CA Browser Forum 03-14-2023

Chrome’s Proposed 90-Day Certificate Validity Period: What You Need to Know

Jeremy Rowley
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At the recent CA/B Forum meeting, Chrome released their vision for their root policy that included 90-day certificate validity periods. This does not mean that 90-day certificates will become a reality right away, but it does start the conversation towards further shrinking certificate lifetimes.

The trend towards shorter certificate lifecycles is not new. Nor is it singularly led by Google. We’ve seen this trend emerge over several years, as certificate lifetimes have shrunk from three-years to two-years, to the current one-year period. As we stated in 2020 in our position on one-year certificates; there is “a long history of the CA/B Forum community working to reduce certificate lifetimes and improve security, while balancing the needs of business owners in transitioning to shorter validity certificates.” So, why the continual push for shorter validity periods and what does that mean for our customers? Read on to find out.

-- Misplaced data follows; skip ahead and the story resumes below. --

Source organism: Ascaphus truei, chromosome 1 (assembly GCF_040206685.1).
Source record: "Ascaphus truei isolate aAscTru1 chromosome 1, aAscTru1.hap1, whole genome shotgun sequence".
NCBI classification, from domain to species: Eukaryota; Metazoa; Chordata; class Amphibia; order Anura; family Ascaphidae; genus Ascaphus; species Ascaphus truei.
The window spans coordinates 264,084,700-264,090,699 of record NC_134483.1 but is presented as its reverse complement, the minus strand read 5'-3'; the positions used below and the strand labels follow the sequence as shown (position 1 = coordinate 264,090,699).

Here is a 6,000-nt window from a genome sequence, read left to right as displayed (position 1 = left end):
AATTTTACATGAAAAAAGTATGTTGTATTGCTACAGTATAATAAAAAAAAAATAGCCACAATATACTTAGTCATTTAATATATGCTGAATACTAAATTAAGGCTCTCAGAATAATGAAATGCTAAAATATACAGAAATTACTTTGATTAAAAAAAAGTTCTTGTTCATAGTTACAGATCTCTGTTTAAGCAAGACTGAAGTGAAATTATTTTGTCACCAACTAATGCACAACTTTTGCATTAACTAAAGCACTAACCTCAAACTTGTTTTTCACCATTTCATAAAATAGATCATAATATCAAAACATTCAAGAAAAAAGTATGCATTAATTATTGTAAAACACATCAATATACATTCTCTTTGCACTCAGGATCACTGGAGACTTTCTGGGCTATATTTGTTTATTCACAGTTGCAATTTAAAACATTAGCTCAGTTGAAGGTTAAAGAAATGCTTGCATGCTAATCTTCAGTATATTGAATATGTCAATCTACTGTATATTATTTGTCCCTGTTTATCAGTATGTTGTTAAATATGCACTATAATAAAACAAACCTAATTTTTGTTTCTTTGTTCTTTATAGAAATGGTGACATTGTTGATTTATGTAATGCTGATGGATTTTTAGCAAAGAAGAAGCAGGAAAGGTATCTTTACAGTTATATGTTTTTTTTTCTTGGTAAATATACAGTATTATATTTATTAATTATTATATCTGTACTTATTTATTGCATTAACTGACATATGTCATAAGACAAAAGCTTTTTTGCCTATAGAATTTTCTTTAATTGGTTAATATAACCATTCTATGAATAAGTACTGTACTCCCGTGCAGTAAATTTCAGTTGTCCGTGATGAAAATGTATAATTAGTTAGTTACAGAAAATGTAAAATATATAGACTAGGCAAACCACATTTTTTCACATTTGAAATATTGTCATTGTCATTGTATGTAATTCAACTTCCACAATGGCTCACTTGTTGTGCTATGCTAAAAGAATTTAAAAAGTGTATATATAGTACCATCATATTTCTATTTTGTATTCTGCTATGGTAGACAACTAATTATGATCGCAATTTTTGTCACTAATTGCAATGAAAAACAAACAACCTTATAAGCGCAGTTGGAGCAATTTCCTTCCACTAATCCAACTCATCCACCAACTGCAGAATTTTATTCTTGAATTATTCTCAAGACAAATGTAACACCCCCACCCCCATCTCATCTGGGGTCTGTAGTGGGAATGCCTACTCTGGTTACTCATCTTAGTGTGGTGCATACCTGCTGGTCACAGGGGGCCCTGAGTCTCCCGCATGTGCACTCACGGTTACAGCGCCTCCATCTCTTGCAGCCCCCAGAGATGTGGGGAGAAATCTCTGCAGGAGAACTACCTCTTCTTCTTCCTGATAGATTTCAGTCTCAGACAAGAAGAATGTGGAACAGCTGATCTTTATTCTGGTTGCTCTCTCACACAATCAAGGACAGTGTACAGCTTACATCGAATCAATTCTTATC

Shorter validity periods can increase security...

We previously supported shorter certificate lifetimes for a long time as one and two year certificates improve security and enable us to make updates to the certificate ecosystem faster. To facilitate shorter validity periods, DigiCert allows customers to issue flexible certificate lifetimes through our APIs.

As Chrome outlines in their root policy notice, “Reducing certificate lifetime encourages automation and the adoption of practices that will drive the ecosystem away from baroque, time-consuming, and error-prone issuance processes. These changes will allow for faster adoption of emerging security capabilities and best practices, and promote the agility required to transition the ecosystem to quantum-resistant algorithms quickly. Decreasing certificate lifetime will also reduce ecosystem reliance on “broken” revocation checking solutions that  cannot fail-closed  and, in turn, offer incomplete protection. Additionally, shorter-lived certificates will decrease the impact of unexpected Certificate Transparency Log disqualifications."

…But is 90 days the correct length?

Is 90 days the correct period? 90 days is still too long for a compromised certificate to exist, so moving to 90 days does nothing to improve revocation. Furthermore, industry transitions typically take six to 12 months anyway, so after the move to one year certificates, certificate lifetimes are no longer the long pole that delays policy upgrades. Plus, domain registrations are on an annual basis, and not every 90 days. It is not clear that moving to 90 days is the best next step for improving the agility of the web PKI. We look forward to discussing alternative methods that can be used to incentivize and encourage the adoption of automation and the rapid replacement of certificates, when necessary, which is really the goal here.

Shorter validity periods increase certificate lifecycle management workloads